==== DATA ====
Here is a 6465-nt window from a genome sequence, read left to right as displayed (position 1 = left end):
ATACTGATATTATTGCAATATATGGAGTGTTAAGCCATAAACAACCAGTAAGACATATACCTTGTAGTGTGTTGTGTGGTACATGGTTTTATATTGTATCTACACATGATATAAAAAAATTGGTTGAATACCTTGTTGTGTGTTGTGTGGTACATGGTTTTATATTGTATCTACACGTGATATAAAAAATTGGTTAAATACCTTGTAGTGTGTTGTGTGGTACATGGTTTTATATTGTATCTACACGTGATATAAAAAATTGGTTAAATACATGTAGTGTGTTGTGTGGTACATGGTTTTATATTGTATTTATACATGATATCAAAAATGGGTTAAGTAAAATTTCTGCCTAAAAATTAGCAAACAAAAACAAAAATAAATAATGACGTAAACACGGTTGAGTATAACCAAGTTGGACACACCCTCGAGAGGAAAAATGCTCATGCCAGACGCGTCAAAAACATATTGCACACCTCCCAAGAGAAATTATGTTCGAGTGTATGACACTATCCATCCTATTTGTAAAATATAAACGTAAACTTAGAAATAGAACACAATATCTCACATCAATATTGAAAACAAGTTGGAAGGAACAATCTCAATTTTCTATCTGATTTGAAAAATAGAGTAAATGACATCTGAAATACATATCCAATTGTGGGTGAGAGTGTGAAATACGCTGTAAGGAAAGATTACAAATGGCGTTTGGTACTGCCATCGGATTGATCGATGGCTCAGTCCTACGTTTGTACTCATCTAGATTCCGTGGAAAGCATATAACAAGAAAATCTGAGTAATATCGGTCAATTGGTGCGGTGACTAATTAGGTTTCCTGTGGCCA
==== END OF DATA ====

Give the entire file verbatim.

Here is a 6465-nt window from a genome sequence, read left to right as displayed (position 1 = left end):
ATACTGATATTATTGCAATATATGGAGTGTTAAGCCATAAACAACCAGTAAGACATATACCTTGTAGTGTGTTGTGTGGTACATGGTTTTATATTGTATCTACACATGATATAAAAAAATTGGTTGAATACCTTGTTGTGTGTTGTGTGGTACATGGTTTTATATTGTATCTACACGTGATATAAAAAATTGGTTAAATACCTTGTAGTGTGTTGTGTGGTACATGGTTTTATATTGTATCTACACGTGATATAAAAAATTGGTTAAATACATGTAGTGTGTTGTGTGGTACATGGTTTTATATTGTATTTATACATGATATCAAAAATGGGTTAAGTAAAATTTCTGCCTAAAAATTAGCAAACAAAAACAAAAATAAATAATGACGTAAACACGGTTGAGTATAACCAAGTTGGACACACCCTCGAGAGGAAAAATGCTCATGCCAGACGCGTCAAAAACATATTGCACACCTCCCAAGAGAAATTATGTTCGAGTGTATGACACTATCCATCCTATTTGTAAAATATAAACGTAAACTTAGAAATAGAACACAATATCTCACATCAATATTGAAAACAAGTTGGAAGGAACAATCTCAATTTTCTATCTGATTTGAAAAATAGAGTAAATGACATCTGAAATACATATCCAATTGTGGGTGAGAGTGTGAAATACGCTGTAAGGAAAGATTACAAATGGCGTTTGGTACTGCCATCGGATTGATCGATGGCTCAGTCCTACGTTTGTACTCATCTAGATTCCGTGGAAAGCATATAACAAGAAAATCTGAGTAATATCGGTCAATTGGTGCGGTGACTAATTAGGTTTCCTGTGGCCA